In Reply:—

We appreciate the interest expressed by Ekatodramis et al.  regarding our recent article. 1The principal objective of our study was to determine whether postoperative pain and analgesic use in the setting of prosthetic hip replacement were influenced significantly by lumbar plexus block. We also assessed a number of secondary endpoints, such as blood loss. At our institution, evaluation of operative blood loss related to orthopedic surgery is a standardized procedure and involves determining the quantity of blood in suction canisters and counting the number of surgical dressings. The volume of blood per dressing depends on the size and type of dressing and on the quantity of blood it has absorbed. With the dressings used for this type of surgery at our hospital, we have observed reproducibly a quantity of blood approximating 40 ml. Using this method of evaluation, we have obtained an excellent correlation with blood losses calculated using preoperative and postoperative hematocrits.

The question regarding the statistical tests used for comparing Visual Analogue Scale scores between groups is legitimate. We assumed that the distribution of results was Gaussian and therefore used the Student t  and chi-square tests where relevant. However, to test the suggestion of Ekatodramis et al. , we reanalyzed the data assuming a nonnormal distribution and performing the pertinent nonparametric tests (Wilcoxon rank sum test or Mann-Whitney U test) and obtained nearly identical P  values, which confirms our initial assumption of a normal distribution.

We can only agree that it is important to define time points clearly in studies of postoperative outcome. In our article, parameters related to analgesia (Visual Analogue Scale scores and morphine consumption) are expressed consistently as a function of the time elapsed after randomization. In one figure (3A) representing pain scores in the postanesthesia care unit, the time origin was modified deliberately to enhance clarity. This modification is explicit, and we do not believe it introduces significant bias.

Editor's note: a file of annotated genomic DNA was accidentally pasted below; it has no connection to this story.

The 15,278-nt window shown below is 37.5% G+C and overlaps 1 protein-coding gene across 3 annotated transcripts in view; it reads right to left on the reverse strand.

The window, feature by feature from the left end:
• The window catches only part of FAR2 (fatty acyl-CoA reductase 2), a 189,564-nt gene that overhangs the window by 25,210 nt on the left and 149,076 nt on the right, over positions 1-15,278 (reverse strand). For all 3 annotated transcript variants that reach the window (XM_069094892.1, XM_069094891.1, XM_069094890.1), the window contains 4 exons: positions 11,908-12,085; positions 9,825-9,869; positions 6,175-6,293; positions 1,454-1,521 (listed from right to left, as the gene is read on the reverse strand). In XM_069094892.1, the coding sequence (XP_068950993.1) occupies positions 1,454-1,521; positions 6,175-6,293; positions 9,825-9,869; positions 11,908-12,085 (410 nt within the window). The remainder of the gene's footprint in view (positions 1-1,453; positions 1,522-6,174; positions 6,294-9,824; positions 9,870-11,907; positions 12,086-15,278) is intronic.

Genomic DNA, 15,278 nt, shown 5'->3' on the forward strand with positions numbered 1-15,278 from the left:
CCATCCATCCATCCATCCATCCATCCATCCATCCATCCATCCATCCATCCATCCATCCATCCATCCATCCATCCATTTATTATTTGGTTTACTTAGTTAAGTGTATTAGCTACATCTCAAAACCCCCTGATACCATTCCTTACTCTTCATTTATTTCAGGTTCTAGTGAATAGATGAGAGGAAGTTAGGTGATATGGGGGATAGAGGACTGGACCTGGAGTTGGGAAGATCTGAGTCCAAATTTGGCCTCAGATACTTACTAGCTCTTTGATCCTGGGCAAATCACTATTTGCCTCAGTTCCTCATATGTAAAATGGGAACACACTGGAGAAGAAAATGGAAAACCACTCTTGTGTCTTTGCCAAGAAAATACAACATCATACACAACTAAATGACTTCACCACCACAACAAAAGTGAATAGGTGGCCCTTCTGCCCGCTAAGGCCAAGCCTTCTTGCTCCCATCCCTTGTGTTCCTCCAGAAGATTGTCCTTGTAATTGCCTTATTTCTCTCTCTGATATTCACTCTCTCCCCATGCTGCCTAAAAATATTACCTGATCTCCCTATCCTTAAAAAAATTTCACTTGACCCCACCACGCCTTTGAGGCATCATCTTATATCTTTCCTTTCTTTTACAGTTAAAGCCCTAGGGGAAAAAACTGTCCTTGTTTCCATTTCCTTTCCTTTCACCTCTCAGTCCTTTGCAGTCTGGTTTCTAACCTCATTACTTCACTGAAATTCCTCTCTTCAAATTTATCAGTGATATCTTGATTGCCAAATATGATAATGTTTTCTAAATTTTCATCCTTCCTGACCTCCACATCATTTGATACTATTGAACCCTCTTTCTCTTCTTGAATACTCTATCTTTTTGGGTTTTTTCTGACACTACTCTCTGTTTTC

The exclusion criteria given in the text summarize contraindications that are known and accepted by most providers of regional anesthesia and therefore were not reported in full. They include major coagulation abnormalities, sepsis at the site of injection, and hypersensitivity to local anesthetics. We did not exclude patients with diabetes mellitus or those with stable peripheral neuropathy.

Finally, the issue of administering nerve blocks to patients undergoing general anesthesia has already been addressed in a previous exchange of letters. 2,3Although we concur that performing blocks in individuals who are awake is an intuitively sound anesthetic practice, several large-scale studies have not shown increased risk of nerve injury when the procedures are performed in anesthetized patients. 4,5 

*Geneva University Hospitals, Geneva, Switzerland.

Stevens RD, Van Gessel E, Flory N, Fournier R, Gamulin Z: Lumbar plexus block reduces pain and blood loss associated with total hip arthroplasty. A nesthesiology 2000; 93: 115–21
Singer T, Bird P, Borgeat A:“3-in-1” femoral block (letter). Can J Anaesth 1998; 45: 1032
Fournier R, Van Gessel E, Gaggero G, Boccovi S, Forster A, Gamulin Z:“3-in-1” femoral block (letter). Can J Anaesth 1998; 45:1032. Can J Anaesth 1998; 45:1033
Giaufré E, Dalens B, Gombert A: Epidemiology and morbidity of regional anesthesia in children: A one-year prospective survey of the French-Language Society of Pediatric Anaesthesiologists. Anesth Analg 1996; 83: 904–12
Choquet O, Feugas JL: Neurostimulation sous anesthésie générale et traumatisme nerveux périphérique. Ann Fr Anesth Reanim 1997; 16: 923–8